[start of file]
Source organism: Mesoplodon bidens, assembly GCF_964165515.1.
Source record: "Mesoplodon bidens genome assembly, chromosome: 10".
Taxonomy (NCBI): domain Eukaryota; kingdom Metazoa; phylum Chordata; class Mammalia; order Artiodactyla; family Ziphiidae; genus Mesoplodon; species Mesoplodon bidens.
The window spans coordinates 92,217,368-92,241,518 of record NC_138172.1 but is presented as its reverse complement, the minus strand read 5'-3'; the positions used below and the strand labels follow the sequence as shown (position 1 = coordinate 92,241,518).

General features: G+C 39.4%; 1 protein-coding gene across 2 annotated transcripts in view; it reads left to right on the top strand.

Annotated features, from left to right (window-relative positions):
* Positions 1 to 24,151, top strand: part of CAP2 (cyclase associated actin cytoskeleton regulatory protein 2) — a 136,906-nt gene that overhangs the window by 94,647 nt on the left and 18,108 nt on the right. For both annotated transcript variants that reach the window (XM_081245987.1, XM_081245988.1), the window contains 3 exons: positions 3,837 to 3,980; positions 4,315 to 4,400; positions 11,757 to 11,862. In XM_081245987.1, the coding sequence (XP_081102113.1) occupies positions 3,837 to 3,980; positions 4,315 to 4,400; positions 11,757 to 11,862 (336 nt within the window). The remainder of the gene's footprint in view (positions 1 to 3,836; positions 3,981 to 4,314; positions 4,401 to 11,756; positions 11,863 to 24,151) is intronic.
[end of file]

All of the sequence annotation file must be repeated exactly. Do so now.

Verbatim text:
Source organism: Mesoplodon bidens, assembly GCF_964165515.1.
Source record: "Mesoplodon bidens genome assembly, chromosome: 10".
Taxonomy (NCBI): domain Eukaryota; kingdom Metazoa; phylum Chordata; class Mammalia; order Artiodactyla; family Ziphiidae; genus Mesoplodon; species Mesoplodon bidens.
The window spans coordinates 92,217,368-92,241,518 of record NC_138172.1 but is presented as its reverse complement, the minus strand read 5'-3'; the positions used below and the strand labels follow the sequence as shown (position 1 = coordinate 92,241,518).

General features: G+C 39.4%; 1 protein-coding gene across 2 annotated transcripts in view; it reads left to right on the top strand.

Annotated features, from left to right (window-relative positions):
* Positions 1 to 24,151, top strand: part of CAP2 (cyclase associated actin cytoskeleton regulatory protein 2) — a 136,906-nt gene that overhangs the window by 94,647 nt on the left and 18,108 nt on the right. For both annotated transcript variants that reach the window (XM_081245987.1, XM_081245988.1), the window contains 3 exons: positions 3,837 to 3,980; positions 4,315 to 4,400; positions 11,757 to 11,862. In XM_081245987.1, the coding sequence (XP_081102113.1) occupies positions 3,837 to 3,980; positions 4,315 to 4,400; positions 11,757 to 11,862 (336 nt within the window). The remainder of the gene's footprint in view (positions 1 to 3,836; positions 3,981 to 4,314; positions 4,401 to 11,756; positions 11,863 to 24,151) is intronic.